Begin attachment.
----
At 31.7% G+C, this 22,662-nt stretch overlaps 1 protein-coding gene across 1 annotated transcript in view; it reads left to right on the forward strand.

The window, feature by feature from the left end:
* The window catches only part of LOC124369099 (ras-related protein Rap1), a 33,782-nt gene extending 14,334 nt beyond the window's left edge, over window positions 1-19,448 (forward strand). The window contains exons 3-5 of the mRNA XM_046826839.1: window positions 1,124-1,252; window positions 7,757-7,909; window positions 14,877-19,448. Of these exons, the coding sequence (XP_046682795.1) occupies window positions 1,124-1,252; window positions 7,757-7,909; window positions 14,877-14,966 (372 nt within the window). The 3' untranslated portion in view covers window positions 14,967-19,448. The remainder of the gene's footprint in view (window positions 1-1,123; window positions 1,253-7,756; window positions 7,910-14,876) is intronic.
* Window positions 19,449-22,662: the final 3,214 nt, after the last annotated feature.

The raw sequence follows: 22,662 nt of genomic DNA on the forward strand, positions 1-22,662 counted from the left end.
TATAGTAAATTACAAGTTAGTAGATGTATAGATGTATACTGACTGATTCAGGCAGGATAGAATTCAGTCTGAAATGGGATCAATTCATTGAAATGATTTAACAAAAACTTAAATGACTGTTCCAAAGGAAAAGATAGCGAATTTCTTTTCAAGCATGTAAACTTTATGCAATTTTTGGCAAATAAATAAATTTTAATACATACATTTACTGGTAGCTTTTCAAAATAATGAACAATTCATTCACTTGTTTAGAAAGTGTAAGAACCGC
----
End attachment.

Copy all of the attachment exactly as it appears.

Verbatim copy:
At 31.7% G+C, this 22,662-nt stretch overlaps 1 protein-coding gene across 1 annotated transcript in view; it reads left to right on the forward strand.

The window, feature by feature from the left end:
* The window catches only part of LOC124369099 (ras-related protein Rap1), a 33,782-nt gene extending 14,334 nt beyond the window's left edge, over window positions 1-19,448 (forward strand). The window contains exons 3-5 of the mRNA XM_046826839.1: window positions 1,124-1,252; window positions 7,757-7,909; window positions 14,877-19,448. Of these exons, the coding sequence (XP_046682795.1) occupies window positions 1,124-1,252; window positions 7,757-7,909; window positions 14,877-14,966 (372 nt within the window). The 3' untranslated portion in view covers window positions 14,967-19,448. The remainder of the gene's footprint in view (window positions 1-1,123; window positions 1,253-7,756; window positions 7,910-14,876) is intronic.
* Window positions 19,449-22,662: the final 3,214 nt, after the last annotated feature.

The raw sequence follows: 22,662 nt of genomic DNA on the forward strand, positions 1-22,662 counted from the left end.
TATAGTAAATTACAAGTTAGTAGATGTATAGATGTATACTGACTGATTCAGGCAGGATAGAATTCAGTCTGAAATGGGATCAATTCATTGAAATGATTTAACAAAAACTTAAATGACTGTTCCAAAGGAAAAGATAGCGAATTTCTTTTCAAGCATGTAAACTTTATGCAATTTTTGGCAAATAAATAAATTTTAATACATACATTTACTGGTAGCTTTTCAAAATAATGAACAATTCATTCACTTGTTTAGAAAGTGTAAGAACCGC